Teach Great gearing up for tenure fight

  

Saint Louis, Mo. — Education reform advocates in Missouri are gearing up for yet another fight with the public education establishment in what will likely be the most expensive political fight of the November cycle.

Funded primarily by conservative mega-donor, Rex Sinquefiled, “Teach Great” has successfully petitioned to place a measure on the November ballot that would end teacher tenure in the state of Missouri and give school boards new authority in evaluating teachers.

Kate Casas, who works with the Children’s Education Alliance of Missouri and is a vocal advocate of school choice, is serving as Teach Great’s spokesperson, and told The Missouri Times that the measure would make it easier for school boards to get rid of bad teachers.

“It’s a real shift in how we think about education,” Casas said. “And it’s a way of saying that teachers need to be held accountable and that evaluations of those teachers can’t be 100 percent subjective.”

Teachers unions or administrators haven’t exactly warmly embraced that assertion, and the organized education establishment is unlikely to let go of tenure without a bloody fight.

Casas, spokesperson for Teach Great
Casas, spokesperson for Teach Great

Most opponents of tenure reform say administrators can fire bad teachers right now and that eliminating indefinite contracts will reduce the number of overall teachers and leave educators open to frivolous terminations. Opponents also say that overhauling the method of evaluating teachers district-by-district could be a costly endeavor.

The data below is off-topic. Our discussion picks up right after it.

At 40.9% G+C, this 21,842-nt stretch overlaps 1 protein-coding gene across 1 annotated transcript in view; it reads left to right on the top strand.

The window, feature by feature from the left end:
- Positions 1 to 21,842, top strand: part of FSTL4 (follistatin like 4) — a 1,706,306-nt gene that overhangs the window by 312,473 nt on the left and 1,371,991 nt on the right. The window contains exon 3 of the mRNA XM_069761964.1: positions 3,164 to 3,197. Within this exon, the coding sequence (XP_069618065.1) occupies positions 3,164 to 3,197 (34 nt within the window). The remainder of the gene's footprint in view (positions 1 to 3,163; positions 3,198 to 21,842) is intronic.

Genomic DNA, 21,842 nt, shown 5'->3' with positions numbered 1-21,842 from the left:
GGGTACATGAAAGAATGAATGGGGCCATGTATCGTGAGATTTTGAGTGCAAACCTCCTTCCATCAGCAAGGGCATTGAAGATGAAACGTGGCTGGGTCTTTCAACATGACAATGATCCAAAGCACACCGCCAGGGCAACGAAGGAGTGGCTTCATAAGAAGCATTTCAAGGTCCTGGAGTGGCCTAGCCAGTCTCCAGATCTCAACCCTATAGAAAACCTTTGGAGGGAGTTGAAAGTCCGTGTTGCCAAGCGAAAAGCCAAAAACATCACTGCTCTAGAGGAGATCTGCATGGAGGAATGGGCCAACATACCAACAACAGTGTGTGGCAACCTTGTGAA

But the law wouldn’t require much immediate action from school boards. If approved, Missouri’s Amendment 3 would prohibit the awarding of indefinite teacher contracts, end seniority-based layoffs, tie at least 51 percent of a teacher’s evaluation with student growth as measured by standardized tests, and give school boards more authority in deciding how to evaluate teachers.

The measure contains reforms similar to some seen in Ohio, Michigan and Indiana in the past few years. In 2011, Indiana passed a sweeping reform of teacher tenure in the state, eliminating indefinite contracts, tying pay increases directly with student performance, and creating a strict model for teacher evaluations statewide.

In Ohio, federal education funds have been tied to stricter evaluations of teachers and Michigan broadened not only the mandatory probationary period for new teacher, but required through state law an accelerated firing process for failing teachers.

Since about 2010, several states — predominantly in the Midwest — have considered or finalized some version of teacher evaluation and tenure reform. However, several of these states made the changes via state lawmakers, and not by popular vote.

Teach Great told The Missouri Times that a ballot question has plenty of challenges, not the least of which is the expensive campaign required to get the message to voters. While Teach Great anticipates as much as $3 million being spent by supporters, it’s unlikely they will greatly outspend national teachers unions like the American Federation of Teachers or the National Education Association. Both the Missouri NEA and the Missouri AFT have already contributed funds to the fight against Teach Great; a group called Protect Our Local Schools has been organized by educators to fight the measure.

Sizeable donations from both the MNEA and the Missouri AFT suggest national funds are already at play, as the donations made to Protect Our Local Schools exceed contributions normally seen from the organizations. And while the national offices for two of the nation’s leading teacher’s unions are likely to spend real money on the race, they’ll be facing off against a growing movement of self-described school reform advocates with generous funding from — in Missouri’s case — enthusiastic supporters like Sinquefield.

In an election cycle with no statewide race on the ballot — Auditor Tom Schweich has no Democratic challenger — and no governor, senator or president to elect, a bitter campaign over how to evaluate and occasionally fire teachers is almost certainly going to dominate Missourians’ trip to the polls in November.